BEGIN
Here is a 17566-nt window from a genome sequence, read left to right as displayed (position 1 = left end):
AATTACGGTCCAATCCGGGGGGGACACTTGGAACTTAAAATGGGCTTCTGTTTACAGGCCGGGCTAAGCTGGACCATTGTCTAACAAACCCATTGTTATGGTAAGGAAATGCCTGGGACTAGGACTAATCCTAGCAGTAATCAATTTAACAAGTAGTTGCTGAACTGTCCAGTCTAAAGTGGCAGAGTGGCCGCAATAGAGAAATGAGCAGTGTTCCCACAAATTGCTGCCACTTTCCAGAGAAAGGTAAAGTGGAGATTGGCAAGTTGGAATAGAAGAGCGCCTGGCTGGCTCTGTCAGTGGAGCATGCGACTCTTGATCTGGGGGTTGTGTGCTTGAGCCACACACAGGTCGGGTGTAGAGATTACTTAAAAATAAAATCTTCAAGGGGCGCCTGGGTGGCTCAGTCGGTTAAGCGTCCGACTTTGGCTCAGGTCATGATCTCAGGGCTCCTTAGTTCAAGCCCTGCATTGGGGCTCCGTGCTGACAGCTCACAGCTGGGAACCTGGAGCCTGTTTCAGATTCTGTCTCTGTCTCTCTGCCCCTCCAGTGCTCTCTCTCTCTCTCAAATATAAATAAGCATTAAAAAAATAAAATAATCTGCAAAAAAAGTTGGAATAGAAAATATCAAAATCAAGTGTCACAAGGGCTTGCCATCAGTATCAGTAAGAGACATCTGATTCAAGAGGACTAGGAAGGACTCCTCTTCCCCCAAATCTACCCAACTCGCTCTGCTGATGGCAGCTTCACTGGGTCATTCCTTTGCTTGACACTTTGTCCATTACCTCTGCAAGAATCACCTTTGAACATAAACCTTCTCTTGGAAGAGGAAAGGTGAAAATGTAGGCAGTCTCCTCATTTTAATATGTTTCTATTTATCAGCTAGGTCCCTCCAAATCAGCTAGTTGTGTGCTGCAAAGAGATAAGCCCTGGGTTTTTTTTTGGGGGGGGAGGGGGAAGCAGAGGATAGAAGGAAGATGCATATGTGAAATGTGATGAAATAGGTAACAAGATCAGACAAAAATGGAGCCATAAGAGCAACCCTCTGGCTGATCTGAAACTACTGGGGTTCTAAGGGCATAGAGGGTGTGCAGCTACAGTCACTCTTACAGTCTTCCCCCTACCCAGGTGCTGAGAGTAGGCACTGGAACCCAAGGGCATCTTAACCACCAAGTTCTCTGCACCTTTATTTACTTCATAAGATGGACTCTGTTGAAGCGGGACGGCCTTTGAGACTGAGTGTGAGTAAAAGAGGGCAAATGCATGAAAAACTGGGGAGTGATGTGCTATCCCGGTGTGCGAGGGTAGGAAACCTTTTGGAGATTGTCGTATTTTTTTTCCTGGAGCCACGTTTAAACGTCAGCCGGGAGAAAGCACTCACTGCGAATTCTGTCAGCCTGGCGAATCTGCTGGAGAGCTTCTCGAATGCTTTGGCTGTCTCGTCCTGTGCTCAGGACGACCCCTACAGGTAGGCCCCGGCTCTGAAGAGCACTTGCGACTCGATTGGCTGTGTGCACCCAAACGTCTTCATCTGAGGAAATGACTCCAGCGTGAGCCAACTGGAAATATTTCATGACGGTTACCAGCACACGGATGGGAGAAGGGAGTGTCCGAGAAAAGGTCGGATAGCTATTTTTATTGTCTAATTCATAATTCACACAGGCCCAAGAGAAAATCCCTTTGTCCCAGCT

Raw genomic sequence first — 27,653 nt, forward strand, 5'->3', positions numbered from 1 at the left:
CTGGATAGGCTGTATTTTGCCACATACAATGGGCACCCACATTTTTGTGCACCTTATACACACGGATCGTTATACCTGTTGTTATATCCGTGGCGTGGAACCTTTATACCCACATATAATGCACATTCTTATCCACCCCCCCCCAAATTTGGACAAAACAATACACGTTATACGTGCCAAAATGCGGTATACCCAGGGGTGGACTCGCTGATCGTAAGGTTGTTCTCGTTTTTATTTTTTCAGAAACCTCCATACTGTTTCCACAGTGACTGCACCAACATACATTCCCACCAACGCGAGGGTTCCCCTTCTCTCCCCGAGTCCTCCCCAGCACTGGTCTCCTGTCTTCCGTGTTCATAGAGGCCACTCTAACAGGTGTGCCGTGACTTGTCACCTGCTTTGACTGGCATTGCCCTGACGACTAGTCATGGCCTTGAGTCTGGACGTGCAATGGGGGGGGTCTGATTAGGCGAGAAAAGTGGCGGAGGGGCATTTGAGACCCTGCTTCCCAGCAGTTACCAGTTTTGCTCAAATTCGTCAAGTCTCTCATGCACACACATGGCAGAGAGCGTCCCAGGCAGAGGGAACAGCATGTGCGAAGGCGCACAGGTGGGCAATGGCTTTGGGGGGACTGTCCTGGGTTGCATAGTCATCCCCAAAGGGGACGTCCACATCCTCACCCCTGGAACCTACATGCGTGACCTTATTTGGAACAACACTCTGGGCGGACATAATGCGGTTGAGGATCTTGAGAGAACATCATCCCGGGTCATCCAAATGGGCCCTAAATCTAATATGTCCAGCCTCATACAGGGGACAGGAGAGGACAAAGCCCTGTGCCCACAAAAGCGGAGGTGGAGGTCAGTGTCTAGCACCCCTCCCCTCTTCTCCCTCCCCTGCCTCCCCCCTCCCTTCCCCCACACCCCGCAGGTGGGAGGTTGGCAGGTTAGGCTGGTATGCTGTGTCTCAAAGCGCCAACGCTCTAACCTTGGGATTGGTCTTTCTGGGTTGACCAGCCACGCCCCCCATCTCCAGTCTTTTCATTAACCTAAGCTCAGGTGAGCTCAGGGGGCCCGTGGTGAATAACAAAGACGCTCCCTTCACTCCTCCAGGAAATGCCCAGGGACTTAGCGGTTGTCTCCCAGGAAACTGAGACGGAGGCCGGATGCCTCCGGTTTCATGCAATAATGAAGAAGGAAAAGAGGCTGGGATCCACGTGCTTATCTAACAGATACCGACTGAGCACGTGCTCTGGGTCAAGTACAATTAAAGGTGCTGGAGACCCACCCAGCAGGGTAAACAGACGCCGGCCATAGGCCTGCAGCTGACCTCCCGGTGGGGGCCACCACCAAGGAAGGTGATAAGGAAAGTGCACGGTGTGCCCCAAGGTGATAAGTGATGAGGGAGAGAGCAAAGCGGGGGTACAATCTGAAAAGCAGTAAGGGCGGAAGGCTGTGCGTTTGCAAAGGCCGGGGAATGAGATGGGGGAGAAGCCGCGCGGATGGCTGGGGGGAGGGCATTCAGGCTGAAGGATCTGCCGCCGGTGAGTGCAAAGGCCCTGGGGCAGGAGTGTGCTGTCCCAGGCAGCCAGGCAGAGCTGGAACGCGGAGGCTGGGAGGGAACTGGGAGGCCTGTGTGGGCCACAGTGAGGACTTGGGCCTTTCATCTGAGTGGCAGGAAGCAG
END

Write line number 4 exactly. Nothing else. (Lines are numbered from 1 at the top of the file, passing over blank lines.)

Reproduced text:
CTGGATAGGCTGTATTTTGCCACATACAATGGGCACCCACATTTTTGTGCACCTTATACACACGGATCGTTATACCTGTTGTTATATCCGTGGCGTGGAACCTTTATACCCACATATAATGCACATTCTTATCCACCCCCCCCCAAATTTGGACAAAACAATACACGTTATACGTGCCAAAATGCGGTATACCCAGGGGTGGACTCGCTGATCGTAAGGTTGTTCTCGTTTTTATTTTTTCAGAAACCTCCATACTGTTTCCACAGTGACTGCACCAACATACATTCCCACCAACGCGAGGGTTCCCCTTCTCTCCCCGAGTCCTCCCCAGCACTGGTCTCCTGTCTTCCGTGTTCATAGAGGCCACTCTAACAGGTGTGCCGTGACTTGTCACCTGCTTTGACTGGCATTGCCCTGACGACTAGTCATGGCCTTGAGTCTGGACGTGCAATGGGGGGGGTCTGATTAGGCGAGAAAAGTGGCGGAGGGGCATTTGAGACCCTGCTTCCCAGCAGTTACCAGTTTTGCTCAAATTCGTCAAGTCTCTCATGCACACACATGGCAGAGAGCGTCCCAGGCAGAGGGAACAGCATGTGCGAAGGCGCACAGGTGGGCAATGGCTTTGGGGGGACTGTCCTGGGTTGCATAGTCATCCCCAAAGGGGACGTCCACATCCTCACCCCTGGAACCTACATGCGTGACCTTATTTGGAACAACACTCTGGGCGGACATAATGCGGTTGAGGATCTTGAGAGAACATCATCCCGGGTCATCCAAATGGGCCCTAAATCTAATATGTCCAGCCTCATACAGGGGACAGGAGAGGACAAAGCCCTGTGCCCACAAAAGCGGAGGTGGAGGTCAGTGTCTAGCACCCCTCCCCTCTTCTCCCTCCCCTGCCTCCCCCCTCCCTTCCCCCACACCCCGCAGGTGGGAGGTTGGCAGGTTAGGCTGGTATGCTGTGTCTCAAAGCGCCAACGCTCTAACCTTGGGATTGGTCTTTCTGGGTTGACCAGCCACGCCCCCCATCTCCAGTCTTTTCATTAACCTAAGCTCAGGTGAGCTCAGGGGGCCCGTGGTGAATAACAAAGACGCTCCCTTCACTCCTCCAGGAAATGCCCAGGGACTTAGCGGTTGTCTCCCAGGAAACTGAGACGGAGGCCGGATGCCTCCGGTTTCATGCAATAATGAAGAAGGAAAAGAGGCTGGGATCCACGTGCTTATCTAACAGATACCGACTGAGCACGTGCTCTGGGTCAAGTACAATTAAAGGTGCTGGAGACCCACCCAGCAGGGTAAACAGACGCCGGCCATAGGCCTGCAGCTGACCTCCCGGTGGGGGCCACCACCAAGGAAGGTGATAAGGAAAGTGCACGGTGTGCCCCAAGGTGATAAGTGATGAGGGAGAGAGCAAAGCGGGGGTACAATCTGAAAAGCAGTAAGGGCGGAAGGCTGTGCGTTTGCAAAGGCCGGGGAATGAGATGGGGGAGAAGCCGCGCGGATGGCTGGGGGGAGGGCATTCAGGCTGAAGGATCTGCCGCCGGTGAGTGCAAAGGCCCTGGGGCAGGAGTGTGCTGTCCCAGGCAGCCAGGCAGAGCTGGAACGCGGAGGCTGGGAGGGAACTGGGAGGCCTGTGTGGGCCACAGTGAGGACTTGGGCCTTTCATCTGAGTGGCAGGAAGCAG